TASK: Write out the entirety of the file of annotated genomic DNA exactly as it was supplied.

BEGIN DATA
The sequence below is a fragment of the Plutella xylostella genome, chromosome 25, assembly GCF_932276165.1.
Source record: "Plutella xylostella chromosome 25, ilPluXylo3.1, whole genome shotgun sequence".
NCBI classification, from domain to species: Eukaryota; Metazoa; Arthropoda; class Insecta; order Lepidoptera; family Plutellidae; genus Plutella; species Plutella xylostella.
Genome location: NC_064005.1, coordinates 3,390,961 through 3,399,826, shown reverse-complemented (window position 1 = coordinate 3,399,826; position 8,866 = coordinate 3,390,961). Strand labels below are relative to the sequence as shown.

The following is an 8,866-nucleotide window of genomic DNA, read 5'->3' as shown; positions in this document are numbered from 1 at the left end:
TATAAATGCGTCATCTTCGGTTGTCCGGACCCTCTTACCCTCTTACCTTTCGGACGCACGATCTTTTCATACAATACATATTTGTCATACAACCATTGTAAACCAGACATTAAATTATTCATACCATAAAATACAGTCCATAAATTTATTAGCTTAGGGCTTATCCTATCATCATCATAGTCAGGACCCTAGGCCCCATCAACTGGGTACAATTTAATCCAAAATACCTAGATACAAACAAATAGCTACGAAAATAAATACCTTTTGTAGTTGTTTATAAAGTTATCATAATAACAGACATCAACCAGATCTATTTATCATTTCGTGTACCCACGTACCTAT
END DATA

The sequence below is a fragment of the Plutella xylostella genome, chromosome 25, assembly GCF_932276165.1.
Source record: "Plutella xylostella chromosome 25, ilPluXylo3.1, whole genome shotgun sequence".
NCBI classification, from domain to species: Eukaryota; Metazoa; Arthropoda; class Insecta; order Lepidoptera; family Plutellidae; genus Plutella; species Plutella xylostella.
Genome location: NC_064005.1, coordinates 3,390,961 through 3,399,826, shown reverse-complemented (window position 1 = coordinate 3,399,826; position 8,866 = coordinate 3,390,961). Strand labels below are relative to the sequence as shown.

The following is an 8,866-nucleotide window of genomic DNA, read 5'->3' as shown; positions in this document are numbered from 1 at the left end:
TATAAATGCGTCATCTTCGGTTGTCCGGACCCTCTTACCCTCTTACCTTTCGGACGCACGATCTTTTCATACAATACATATTTGTCATACAACCATTGTAAACCAGACATTAAATTATTCATACCATAAAATACAGTCCATAAATTTATTAGCTTAGGGCTTATCCTATCATCATCATAGTCAGGACCCTAGGCCCCATCAACTGGGTACAATTTAATCCAAAATACCTAGATACAAACAAATAGCTACGAAAATAAATACCTTTTGTAGTTGTTTATAAAGTTATCATAATAACAGACATCAACCAGATCTATTTATCATTTCGTGTACCCACGTACCTAT